Maybe we’re teasing one another, or breaking things, or trying to get each other to eat various objects/animal poops. Maybe we’re stuffing our little faces until our greedy bellies are bloated with satisfaction. Maybe I’m flickering in and out of consciousness while my Tia croons the same melody, over and over, one of the most soothing sounds I’ve ever heard.

These memories will come running at you in full tilt. They’ll stumble over each other’s feet as they bound towards you, racing to be recalled. Each and every one is filled with happiness and love. They make me smile and ache for that childish innocence–that impish grin, that bubbling giggle. They are all pleasant in a sad way. Things are much easier as a child–I have realized that. In this sense, ignorance truly is bliss. I don’t know when I started connecting the angry red dots between what I once believed to be a glowing, happy family. I don’t know when Christmas lost its magic and when I started fumbling and fighting for just one moment of that truly unadulterated pleasure and happiness I once felt so carelessly. I don’t know when I began to grow a voice and personality; I don’t know how the family that I loved so recklessly and unconditionally missed it. I don’t know when the disciple became more knowledgeable than the predecessors about what is right and what is wrong–but it happened. I became a person with opinions and insights and intuition. I developed differences of opinions and attitudes and styles. I lost the little girl who was too blinded by twinkling lights and too deafened by squeals of adolescent joy to see and hear the turbulent truth behind the family I had deemed as perfection. I love those memories because they are pure; I often find tears stinging my eyes when I am reminded of that simpler time.

The Lost Sisters

Despite my parent’s forced influences on me to talk and walk and use the grown-up potty, Brittany Bautista was the first person to really influence me. She was the first person I noticeably seeked approval from–the first person who made me feel like I needed it.

Now is an appropriate time to give you a little background on our family tree. I have 10 aunts and uncles. Because there are so many, their ages vary quite a bit. My mom is the second youngest of all her siblings. By the time she had me, a lot of her older siblings had already started to have families of their own. In fact, some of her sibling’s kids had already started having their own kids. I was a little late to the party.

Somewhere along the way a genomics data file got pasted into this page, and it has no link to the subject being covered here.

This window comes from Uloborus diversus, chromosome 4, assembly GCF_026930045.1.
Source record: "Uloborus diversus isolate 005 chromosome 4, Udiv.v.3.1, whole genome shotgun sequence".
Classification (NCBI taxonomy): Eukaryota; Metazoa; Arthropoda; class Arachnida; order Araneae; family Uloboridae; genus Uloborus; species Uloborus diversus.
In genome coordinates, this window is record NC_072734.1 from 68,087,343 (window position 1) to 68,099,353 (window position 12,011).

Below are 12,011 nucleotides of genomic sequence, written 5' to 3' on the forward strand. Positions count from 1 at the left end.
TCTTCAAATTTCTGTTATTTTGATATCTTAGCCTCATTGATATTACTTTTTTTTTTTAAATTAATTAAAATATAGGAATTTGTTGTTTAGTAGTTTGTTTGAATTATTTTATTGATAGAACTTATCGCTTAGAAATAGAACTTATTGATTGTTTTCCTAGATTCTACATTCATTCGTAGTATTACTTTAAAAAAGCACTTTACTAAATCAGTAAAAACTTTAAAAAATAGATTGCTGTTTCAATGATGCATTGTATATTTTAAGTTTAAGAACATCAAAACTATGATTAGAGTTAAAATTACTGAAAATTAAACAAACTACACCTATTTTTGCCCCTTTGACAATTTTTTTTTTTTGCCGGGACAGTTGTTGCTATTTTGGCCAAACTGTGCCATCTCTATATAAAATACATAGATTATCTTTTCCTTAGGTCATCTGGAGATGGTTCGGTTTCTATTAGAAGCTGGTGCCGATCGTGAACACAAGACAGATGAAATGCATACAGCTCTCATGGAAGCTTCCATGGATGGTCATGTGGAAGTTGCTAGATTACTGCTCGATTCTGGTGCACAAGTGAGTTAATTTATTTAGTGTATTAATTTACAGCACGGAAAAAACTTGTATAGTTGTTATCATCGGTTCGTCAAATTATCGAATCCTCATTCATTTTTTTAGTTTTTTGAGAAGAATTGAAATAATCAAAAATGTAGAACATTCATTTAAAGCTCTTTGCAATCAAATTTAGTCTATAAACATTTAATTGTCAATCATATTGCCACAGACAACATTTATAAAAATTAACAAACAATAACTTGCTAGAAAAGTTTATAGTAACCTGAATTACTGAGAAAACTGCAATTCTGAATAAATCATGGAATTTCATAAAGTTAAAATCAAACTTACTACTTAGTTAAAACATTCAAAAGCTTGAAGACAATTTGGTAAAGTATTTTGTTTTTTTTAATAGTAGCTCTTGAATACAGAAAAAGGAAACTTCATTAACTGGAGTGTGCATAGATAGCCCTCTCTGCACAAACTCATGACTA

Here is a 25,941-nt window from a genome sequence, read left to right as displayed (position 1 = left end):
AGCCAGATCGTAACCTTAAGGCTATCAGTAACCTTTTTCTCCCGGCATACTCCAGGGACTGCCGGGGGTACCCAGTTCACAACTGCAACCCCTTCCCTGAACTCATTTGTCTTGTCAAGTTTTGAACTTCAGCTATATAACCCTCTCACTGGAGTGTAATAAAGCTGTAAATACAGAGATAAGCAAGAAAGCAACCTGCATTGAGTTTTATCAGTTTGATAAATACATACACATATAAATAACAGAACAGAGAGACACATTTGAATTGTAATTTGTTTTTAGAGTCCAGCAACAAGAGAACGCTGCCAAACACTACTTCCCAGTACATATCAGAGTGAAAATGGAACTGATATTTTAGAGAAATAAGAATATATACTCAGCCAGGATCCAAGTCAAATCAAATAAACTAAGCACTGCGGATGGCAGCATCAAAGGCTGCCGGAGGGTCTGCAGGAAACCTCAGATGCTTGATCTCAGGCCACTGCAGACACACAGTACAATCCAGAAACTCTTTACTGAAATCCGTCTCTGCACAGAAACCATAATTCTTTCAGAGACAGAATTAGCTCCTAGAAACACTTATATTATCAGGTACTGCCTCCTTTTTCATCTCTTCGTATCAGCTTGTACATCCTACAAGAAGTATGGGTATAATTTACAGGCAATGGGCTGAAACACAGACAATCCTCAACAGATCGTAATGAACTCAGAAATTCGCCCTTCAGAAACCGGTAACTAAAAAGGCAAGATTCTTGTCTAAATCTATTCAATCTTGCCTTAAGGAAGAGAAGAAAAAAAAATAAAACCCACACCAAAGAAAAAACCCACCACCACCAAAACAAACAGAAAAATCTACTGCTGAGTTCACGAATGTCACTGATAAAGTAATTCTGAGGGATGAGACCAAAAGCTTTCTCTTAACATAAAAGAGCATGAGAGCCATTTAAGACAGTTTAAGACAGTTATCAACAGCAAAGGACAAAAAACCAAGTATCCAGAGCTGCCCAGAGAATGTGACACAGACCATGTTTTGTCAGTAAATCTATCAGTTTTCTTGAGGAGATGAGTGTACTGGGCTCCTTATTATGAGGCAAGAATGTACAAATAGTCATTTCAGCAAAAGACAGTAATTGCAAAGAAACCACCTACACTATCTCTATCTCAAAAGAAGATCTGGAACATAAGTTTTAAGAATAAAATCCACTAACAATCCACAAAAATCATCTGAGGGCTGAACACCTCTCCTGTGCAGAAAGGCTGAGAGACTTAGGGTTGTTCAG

The end result of all this reproduction was 32 first cousins and 28 second cousins. I always imagine my grandma as this grand ruler of her small army of grandchildren, sitting at the head of the table while we throw food at each other and make one another cry.*

Brittany is my cousin and she’s about a year older than me. I have two other cousins that are close in age, but with a big family comes division, and subsequently it was Brittany who became my first best friend.

According to the stories my family retells, Brittany and I didn’t get along too well when we were young. My mom would always tell me that I couldn’t go over to her house if I was going to cry because Brittany was picking on me and ask to be taken home early. Whenever I would tattle on Britt for hitting me, my Tia would tell me to hit her back. They were bewildered by the fact that although I almost always ended up in tears, I would still go running back to her.

Back then it was mostly kid stuff. It was “your Barbie is cooler than mine” stuff or ” I’m older so I get the good toys” stuff. It was dumb sibling-like fights, which may be part of the reason I began viewing her as such.